In the past year, my energy and attention has turned toward writing, and if you are a regular visitor to this Blog, you know it was set up to educate the public about the legacy of Captain Will Judy’s National Dog Week Movement and my book, Every Dog has its Week, that documents the history of the week from its inception in 1928.  Even Will Judy, Founder of National Dog Week, published his own set of cards called “Dog Sentiments,” featuring poems and writings about his favorite subject.

Landseer-Crumbs from the King's Table, antique postcard art

Speaking of dogs and postcards, in January of this year I happened upon something called the  Pet Postcard Project.  What a concept!  Started by Nikki Moustaki in Miami, this deserving effort converts postcards into food for shelter pets.  I wrote an Examiner piece about Nikki that can be viewed at

Because I believe that change comes about through “small” collective acts, I think Nikki’s program is genius!  To read more about Nikki’s work please see  

It has come to my attention, I have not properly introduced myslef.  My name is Lisa Begin-Kruysman and some people might know me by my artwork, not my writing (yet).

I grew up in Hackensack, NJ, and I have had the good fortune to claim many great places as temporary home, or hang out. For the past 15 years, I’ve lived in a beautiful wooded waterfront community in Ocean County (NJ) with husband, Rich, and 8 year old Hooper, the dog. 

Before living this peaceful life, I was caught up in the hustle and bustle of New York City, working as a recruiter for what was called then, Home Box Office, Inc.  I had an office, with a view of Bryant Park and even an assistant, all before turning 30! What did I do? I resigned, traveled to an art school in Italy and came home to become a full-time artist.  Some days I think of what could of been, but then I look out my studio window, at my dog, and hubby  and wonder no more! Living by the water,  isn’t too shabby!

My work focuses on vintage postcards incorporated into paintings. You can learn more about this at my website, My work is rewarding, collaborating with clients to create that perfect gift, busy at arts events almost every weekend in the summer and fall.  As you might guess, some of my favorite postcards are those featuring dogs.  Of course, I intend to use some of them in my book project.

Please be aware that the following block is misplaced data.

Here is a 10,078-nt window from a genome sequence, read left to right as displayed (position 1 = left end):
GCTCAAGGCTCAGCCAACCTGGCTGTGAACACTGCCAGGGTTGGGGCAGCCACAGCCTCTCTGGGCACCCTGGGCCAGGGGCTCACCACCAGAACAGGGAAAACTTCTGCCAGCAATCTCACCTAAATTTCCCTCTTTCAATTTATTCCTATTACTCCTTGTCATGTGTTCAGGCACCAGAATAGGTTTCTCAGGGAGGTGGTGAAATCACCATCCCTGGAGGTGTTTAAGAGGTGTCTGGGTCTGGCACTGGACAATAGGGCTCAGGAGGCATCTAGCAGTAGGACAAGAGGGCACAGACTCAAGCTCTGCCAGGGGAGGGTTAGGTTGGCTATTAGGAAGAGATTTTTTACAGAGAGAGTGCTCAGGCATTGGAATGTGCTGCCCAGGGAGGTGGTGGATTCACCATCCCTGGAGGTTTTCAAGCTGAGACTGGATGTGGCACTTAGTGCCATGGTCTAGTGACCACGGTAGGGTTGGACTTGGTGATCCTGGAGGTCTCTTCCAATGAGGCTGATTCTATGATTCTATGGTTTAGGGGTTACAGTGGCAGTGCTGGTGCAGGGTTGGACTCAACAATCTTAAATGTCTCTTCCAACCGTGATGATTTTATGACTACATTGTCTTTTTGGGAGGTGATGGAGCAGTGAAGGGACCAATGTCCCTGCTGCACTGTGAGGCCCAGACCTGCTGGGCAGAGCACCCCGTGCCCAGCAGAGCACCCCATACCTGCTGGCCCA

As a creative person coming off the holiday high, the new year is a scary place.  With commissioned work almost complete, future shows weeks away…(and freezing temps) it is hard to stay motivated.  Writing has been a perfect remedy, a way to keep focused.

I just have to say a thank you to my “kid” sister, Manette Loudon. She has been invaluable to me, helping with this Blog, for instance.  I am a noted techno-klutz, and she has been my Blog coach.  My sister likes dogs, but if there was a National Horse Week, she would be saddling up and blazing the trail.

When we were 14, and 13, respectively, my parents whisked us away from Hackensack, to Boulder, Colorado, for a year.  Six of us and a toy poodle made the trek in a station wagon.  Along the way, just 2 hours from our destination, our car was flattened by a double wide.  The car was totalled, but we all miraculously survived.  Did I mention, my parents hadn’t secured a home base for us in Boulder? So carless, and temporarily homeless, we entered Boulder in a police cruiser!  Oh, but here is the “funniest” part, in the middle of all of this, my sister asked my parents if she could have a horse when we got to Boulder.

Long story short, within 48 hours, we had rented a beautiful ranch house on North Broadway, just a few miles from Colorado University where my dad would work.  The house came equiped with a few acres and, conveniently, a stable for a horse.  After the first day of school, my sister arrived home, horse in hand.  A beautiful half Arabian, half quarter horse named Muna del Adrienne.  The horse had been abused and in need of safekeeping.  My sister was happy to oblige. She spent a memorable 10 months with that horse, they were inseperable.  It was a sad day for all when we returned east and had to say good-bye to Muna.

I tell this story because it highlights the power of creative visualization and faith, (okay, maybe some luck). But at this time of year, it is a nice memory for me, and a lesson for everyone that it doesn’t hurt to think big.

Manette, by the way, is a talented documentary producer, her documentaries on serious subjects like the overmedicating of our children and our autism epidemic have won awards at the Hoboken and Key West Film festivals, among others.

And a I would just like to wish my niece and god daughter, Roxy  a Very Happy 15th Birthday up there in snowy New York state.

258 days to National Dog Week!


"Is it dog week yet?"

"Is it dog week yet?"

Michelle Mongelli and Wheezey

Pike, at Geiger Key

Hooper in the Keys

Hooper in the Keys

“Two Culprits” by Steven Hall

Logan & Koda


DJ Goes to Westminster

Zac and Cooper

"Look daddy, I can fly!"

“Hooper” – Best in Snow

Pita in Matt’s Garden

Hooper with cousin Roxy, Summer 2009

Me and my “Hoop”